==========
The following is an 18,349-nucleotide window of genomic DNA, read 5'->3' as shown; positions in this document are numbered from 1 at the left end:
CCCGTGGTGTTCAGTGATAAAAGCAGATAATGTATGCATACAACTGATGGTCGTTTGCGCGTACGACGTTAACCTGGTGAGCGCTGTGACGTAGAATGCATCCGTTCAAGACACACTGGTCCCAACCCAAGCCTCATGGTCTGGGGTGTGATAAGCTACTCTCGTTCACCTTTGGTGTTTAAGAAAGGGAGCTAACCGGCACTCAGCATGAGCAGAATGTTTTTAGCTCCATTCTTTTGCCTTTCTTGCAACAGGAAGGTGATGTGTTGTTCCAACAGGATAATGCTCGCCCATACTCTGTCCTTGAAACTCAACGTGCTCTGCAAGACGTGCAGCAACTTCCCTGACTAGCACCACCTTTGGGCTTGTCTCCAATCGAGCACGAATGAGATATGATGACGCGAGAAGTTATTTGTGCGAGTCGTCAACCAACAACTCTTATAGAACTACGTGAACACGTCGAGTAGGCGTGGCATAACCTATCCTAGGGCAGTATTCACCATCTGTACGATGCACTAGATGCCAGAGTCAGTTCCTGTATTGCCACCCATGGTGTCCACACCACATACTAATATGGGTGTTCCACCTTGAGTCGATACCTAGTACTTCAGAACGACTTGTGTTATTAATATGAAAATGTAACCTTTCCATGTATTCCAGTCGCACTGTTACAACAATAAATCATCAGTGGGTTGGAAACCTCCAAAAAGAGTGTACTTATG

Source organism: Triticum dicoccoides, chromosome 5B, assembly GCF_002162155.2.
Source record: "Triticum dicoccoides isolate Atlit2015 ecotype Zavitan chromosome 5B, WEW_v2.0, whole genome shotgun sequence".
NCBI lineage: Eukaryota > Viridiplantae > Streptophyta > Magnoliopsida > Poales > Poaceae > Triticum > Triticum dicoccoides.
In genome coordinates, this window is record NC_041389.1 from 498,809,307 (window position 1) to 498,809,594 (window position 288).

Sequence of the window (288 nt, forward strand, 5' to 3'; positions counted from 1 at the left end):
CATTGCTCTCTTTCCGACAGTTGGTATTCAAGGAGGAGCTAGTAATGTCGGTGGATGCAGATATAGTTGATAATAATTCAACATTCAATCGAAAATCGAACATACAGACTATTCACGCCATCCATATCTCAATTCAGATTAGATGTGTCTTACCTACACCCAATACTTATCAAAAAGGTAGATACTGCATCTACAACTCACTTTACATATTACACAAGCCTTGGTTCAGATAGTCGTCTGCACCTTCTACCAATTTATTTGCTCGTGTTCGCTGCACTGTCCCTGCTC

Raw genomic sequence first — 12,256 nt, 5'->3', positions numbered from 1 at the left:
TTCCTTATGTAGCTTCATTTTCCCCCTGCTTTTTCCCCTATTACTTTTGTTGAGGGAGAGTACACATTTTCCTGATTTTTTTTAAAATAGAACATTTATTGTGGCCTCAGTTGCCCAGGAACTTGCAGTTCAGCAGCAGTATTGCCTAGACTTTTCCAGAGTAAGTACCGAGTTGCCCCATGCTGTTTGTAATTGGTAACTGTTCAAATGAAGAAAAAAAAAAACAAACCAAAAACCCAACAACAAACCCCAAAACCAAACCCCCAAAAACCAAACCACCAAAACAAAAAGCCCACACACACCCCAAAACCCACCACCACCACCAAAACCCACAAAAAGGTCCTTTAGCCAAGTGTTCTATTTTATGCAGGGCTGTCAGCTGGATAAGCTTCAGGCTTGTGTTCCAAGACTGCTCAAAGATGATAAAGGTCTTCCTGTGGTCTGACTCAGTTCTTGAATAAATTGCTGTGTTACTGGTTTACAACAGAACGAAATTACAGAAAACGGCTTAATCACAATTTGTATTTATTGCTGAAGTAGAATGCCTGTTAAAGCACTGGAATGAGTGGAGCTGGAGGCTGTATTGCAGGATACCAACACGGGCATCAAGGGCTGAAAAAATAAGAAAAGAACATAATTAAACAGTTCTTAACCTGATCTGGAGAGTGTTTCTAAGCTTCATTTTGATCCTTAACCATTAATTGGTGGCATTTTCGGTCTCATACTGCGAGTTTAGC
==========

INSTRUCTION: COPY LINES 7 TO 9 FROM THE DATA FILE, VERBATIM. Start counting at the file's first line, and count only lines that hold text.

Sequence of the window (288 nt, forward strand, 5' to 3'; positions counted from 1 at the left end):
CATTGCTCTCTTTCCGACAGTTGGTATTCAAGGAGGAGCTAGTAATGTCGGTGGATGCAGATATAGTTGATAATAATTCAACATTCAATCGAAAATCGAACATACAGACTATTCACGCCATCCATATCTCAATTCAGATTAGATGTGTCTTACCTACACCCAATACTTATCAAAAAGGTAGATACTGCATCTACAACTCACTTTACATATTACACAAGCCTTGGTTCAGATAGTCGTCTGCACCTTCTACCAATTTATTTGCTCGTGTTCGCTGCACTGTCCCTGCTC

Raw genomic sequence first — 12,256 nt, 5'->3', positions numbered from 1 at the left: